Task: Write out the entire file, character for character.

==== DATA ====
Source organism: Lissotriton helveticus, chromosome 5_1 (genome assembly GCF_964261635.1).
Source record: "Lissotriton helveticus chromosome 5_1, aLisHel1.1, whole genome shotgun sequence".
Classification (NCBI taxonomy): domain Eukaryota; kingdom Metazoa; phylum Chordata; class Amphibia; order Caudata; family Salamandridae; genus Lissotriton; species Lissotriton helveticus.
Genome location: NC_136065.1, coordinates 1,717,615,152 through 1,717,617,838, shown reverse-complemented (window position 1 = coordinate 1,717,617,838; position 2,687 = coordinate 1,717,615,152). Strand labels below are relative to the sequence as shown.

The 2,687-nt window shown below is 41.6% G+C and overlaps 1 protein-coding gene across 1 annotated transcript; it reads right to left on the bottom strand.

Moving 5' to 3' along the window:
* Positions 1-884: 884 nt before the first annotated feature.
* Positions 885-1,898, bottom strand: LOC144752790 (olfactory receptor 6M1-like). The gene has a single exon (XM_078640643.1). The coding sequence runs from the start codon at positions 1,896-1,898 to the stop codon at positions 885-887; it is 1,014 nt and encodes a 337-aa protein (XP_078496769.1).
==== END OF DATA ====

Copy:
Source organism: Lissotriton helveticus, chromosome 5_1 (genome assembly GCF_964261635.1).
Source record: "Lissotriton helveticus chromosome 5_1, aLisHel1.1, whole genome shotgun sequence".
Classification (NCBI taxonomy): domain Eukaryota; kingdom Metazoa; phylum Chordata; class Amphibia; order Caudata; family Salamandridae; genus Lissotriton; species Lissotriton helveticus.
Genome location: NC_136065.1, coordinates 1,717,615,152 through 1,717,617,838, shown reverse-complemented (window position 1 = coordinate 1,717,617,838; position 2,687 = coordinate 1,717,615,152). Strand labels below are relative to the sequence as shown.

The 2,687-nt window shown below is 41.6% G+C and overlaps 1 protein-coding gene across 1 annotated transcript; it reads right to left on the bottom strand.

Moving 5' to 3' along the window:
* Positions 1-884: 884 nt before the first annotated feature.
* Positions 885-1,898, bottom strand: LOC144752790 (olfactory receptor 6M1-like). The gene has a single exon (XM_078640643.1). The coding sequence runs from the start codon at positions 1,896-1,898 to the stop codon at positions 885-887; it is 1,014 nt and encodes a 337-aa protein (XP_078496769.1).